In Qld you pay the ambulance levy through your electricity bill - do you have to pay additional on top of that?  I can't remember.


http://www.bupa.com.au/health-insurance/cover/ambulance-cover/australia

The Borgs

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I'm 36 and took it out hospital cover a few years ago. The reason for jumping into it was discovering a tumour in my leg - it's hard to treat should we need to, if we do need to treat it there are only 2 people in Queensland who can and 1 of those guys is private. Given that the reason for treating it would be intense pain that pain relief wouldn't touch, the wait times between public and private are a world apart and each time they would try and treat it (might take more than once) would be upwards of $10,000 hospital cover seemed like a no brainer.

Since we took it out I've used it twice.... for procedures not related to my leg (I've not been greatly lucky healthwise) and I've managed to claim nearly as much as my husband and I have paid in to date.

A big advantage for us is being able to choose a hospital. Our local hospital is private (2 mins away), the nearest public hospital is 40 mins or more away. Also scheduling has been helpful, being able to choose when procedures would happen around inflexible workplaces was very reassuring. And I can choose my surgeon, which is a nice addition.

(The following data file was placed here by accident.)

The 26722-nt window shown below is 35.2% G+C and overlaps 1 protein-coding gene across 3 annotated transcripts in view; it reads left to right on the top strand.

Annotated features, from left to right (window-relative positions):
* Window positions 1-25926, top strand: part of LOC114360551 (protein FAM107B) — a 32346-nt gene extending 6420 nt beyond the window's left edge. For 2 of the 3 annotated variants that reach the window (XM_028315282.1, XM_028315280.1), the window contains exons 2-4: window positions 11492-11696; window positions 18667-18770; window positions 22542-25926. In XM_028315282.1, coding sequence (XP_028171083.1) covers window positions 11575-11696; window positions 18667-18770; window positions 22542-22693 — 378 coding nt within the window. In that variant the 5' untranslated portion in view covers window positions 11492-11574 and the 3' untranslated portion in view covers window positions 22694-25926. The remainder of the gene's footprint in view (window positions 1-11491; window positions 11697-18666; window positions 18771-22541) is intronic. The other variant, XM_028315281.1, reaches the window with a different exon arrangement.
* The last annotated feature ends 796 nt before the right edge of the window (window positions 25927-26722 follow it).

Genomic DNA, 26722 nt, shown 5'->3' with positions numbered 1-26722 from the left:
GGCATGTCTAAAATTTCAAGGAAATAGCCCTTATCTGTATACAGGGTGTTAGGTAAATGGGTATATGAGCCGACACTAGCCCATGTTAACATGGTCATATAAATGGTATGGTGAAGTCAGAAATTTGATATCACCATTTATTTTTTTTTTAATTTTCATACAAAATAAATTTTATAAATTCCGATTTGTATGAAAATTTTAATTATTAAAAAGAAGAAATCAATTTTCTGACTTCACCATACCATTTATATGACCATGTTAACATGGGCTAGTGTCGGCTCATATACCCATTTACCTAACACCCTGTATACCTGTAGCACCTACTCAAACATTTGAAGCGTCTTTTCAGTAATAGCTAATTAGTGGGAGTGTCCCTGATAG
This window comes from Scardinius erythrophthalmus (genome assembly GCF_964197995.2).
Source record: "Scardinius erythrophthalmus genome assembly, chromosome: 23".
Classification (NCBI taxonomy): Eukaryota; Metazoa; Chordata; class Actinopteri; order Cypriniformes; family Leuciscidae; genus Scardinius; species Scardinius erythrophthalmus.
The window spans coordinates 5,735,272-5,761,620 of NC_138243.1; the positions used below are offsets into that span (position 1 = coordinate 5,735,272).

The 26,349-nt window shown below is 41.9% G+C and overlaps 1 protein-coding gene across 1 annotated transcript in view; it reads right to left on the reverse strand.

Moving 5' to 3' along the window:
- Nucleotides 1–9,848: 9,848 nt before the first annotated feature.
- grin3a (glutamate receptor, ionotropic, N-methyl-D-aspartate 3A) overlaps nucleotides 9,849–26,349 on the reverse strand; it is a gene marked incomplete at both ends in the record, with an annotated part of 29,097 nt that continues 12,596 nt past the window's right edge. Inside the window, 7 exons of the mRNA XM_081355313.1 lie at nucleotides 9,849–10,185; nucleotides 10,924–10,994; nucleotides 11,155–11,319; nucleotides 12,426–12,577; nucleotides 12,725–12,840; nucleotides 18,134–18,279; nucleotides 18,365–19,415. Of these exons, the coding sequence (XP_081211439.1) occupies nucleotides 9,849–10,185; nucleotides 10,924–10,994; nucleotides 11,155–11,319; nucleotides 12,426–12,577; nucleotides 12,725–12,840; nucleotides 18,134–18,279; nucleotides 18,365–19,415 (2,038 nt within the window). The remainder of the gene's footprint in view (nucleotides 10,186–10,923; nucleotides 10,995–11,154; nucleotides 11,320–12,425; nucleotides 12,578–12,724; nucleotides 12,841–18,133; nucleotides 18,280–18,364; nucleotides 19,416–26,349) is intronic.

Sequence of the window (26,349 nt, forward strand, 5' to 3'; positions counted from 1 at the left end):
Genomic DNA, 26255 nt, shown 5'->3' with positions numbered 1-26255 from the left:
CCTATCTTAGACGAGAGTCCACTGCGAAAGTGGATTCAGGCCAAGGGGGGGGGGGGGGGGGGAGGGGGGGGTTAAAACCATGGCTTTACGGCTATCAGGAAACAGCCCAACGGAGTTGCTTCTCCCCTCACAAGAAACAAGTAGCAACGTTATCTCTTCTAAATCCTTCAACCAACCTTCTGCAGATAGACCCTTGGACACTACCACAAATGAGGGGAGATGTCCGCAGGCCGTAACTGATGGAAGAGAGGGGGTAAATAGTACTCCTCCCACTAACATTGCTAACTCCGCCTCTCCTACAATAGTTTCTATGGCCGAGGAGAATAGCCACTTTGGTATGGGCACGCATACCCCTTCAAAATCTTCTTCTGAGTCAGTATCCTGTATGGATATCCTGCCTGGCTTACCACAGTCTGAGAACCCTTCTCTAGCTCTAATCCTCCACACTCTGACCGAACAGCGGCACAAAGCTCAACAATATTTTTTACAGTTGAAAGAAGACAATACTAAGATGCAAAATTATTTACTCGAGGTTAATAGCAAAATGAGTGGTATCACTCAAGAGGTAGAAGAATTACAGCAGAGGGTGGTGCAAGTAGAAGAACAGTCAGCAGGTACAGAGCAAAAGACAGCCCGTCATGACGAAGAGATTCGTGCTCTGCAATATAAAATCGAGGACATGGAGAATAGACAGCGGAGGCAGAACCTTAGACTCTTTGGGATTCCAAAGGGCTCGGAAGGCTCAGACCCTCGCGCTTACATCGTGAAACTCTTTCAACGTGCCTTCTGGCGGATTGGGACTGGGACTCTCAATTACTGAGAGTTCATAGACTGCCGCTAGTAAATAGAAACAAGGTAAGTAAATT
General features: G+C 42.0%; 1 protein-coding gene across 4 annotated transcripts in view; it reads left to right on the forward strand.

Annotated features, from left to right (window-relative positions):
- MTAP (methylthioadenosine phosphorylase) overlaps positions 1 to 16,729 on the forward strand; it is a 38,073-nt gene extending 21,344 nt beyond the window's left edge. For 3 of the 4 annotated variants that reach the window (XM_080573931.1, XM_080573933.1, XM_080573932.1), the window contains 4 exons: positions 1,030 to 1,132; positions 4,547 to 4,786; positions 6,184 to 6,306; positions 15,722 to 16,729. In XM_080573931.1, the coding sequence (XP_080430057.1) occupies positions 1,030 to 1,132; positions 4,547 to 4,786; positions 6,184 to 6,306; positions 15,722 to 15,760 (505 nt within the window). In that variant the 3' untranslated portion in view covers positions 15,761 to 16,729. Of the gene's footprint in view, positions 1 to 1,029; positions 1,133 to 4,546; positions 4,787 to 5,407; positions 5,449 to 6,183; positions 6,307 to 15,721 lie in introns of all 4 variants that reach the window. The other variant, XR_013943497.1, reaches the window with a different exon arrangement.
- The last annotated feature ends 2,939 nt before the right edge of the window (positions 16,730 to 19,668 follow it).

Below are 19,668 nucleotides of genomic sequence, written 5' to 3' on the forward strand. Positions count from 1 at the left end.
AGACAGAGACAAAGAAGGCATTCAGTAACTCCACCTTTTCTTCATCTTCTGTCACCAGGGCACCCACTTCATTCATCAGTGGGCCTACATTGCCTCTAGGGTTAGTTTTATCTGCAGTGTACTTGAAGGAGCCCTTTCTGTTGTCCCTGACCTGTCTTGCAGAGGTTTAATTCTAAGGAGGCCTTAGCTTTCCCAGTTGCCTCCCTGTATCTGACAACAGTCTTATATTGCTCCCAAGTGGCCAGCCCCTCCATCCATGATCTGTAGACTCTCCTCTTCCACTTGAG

For me private health cover would be the last thing we'd drop (after toilet paper and teabags).

marty998

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I would like you to pay for Private Health cover! The more "good risks" in the system, the lower the premiums can be for everyone ;)

Seriously though agree that emergency surgery is probably best in public hospitals. The real benefit of Private cover is elective surgery.

When I got my wisdom teeth out I could book the time, place, length of stay and more importantly a private room. You can't do that in the public system.

If you happen to need surgery on your arse, then your arse will be hanging out for all to see in the public system. With private health cover, you don't have to worry about that.

I use my private cover for dental (even though there's still a gap), and a pair of specs every year. The maths would probably suggest I should not pay private cover for these alone, but there's always a "what if" in my mind.

happy

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Quote
I know that if the medicare surcharge didn't exist, I wouldn't hold insurance.

I'm with bigchrisb.  If I didn't have to pay the surcharge, I would self insure.  Its doesn't take long to build up a tidy sum if you were to save and invest the premiums.

There is no advantage to being a private patient in a public hospital (and if you have cover with a high co-payment you might even be charged for care that would otherwise be free).  If you are young and healthy, there's only so many wisdom teeth or R/O pilonidal cyst that you will need to have done to "recoup" you health insurance premium.

Kepler

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What about an ambulance cover for you and your kid(s)?

Two weeks ago my toddler tipped a hot cup of tea on his chest. I am now waiting for a $650-1,000 bill.
You have to PAY for an ambulance?? Fuck that, I'll just walk.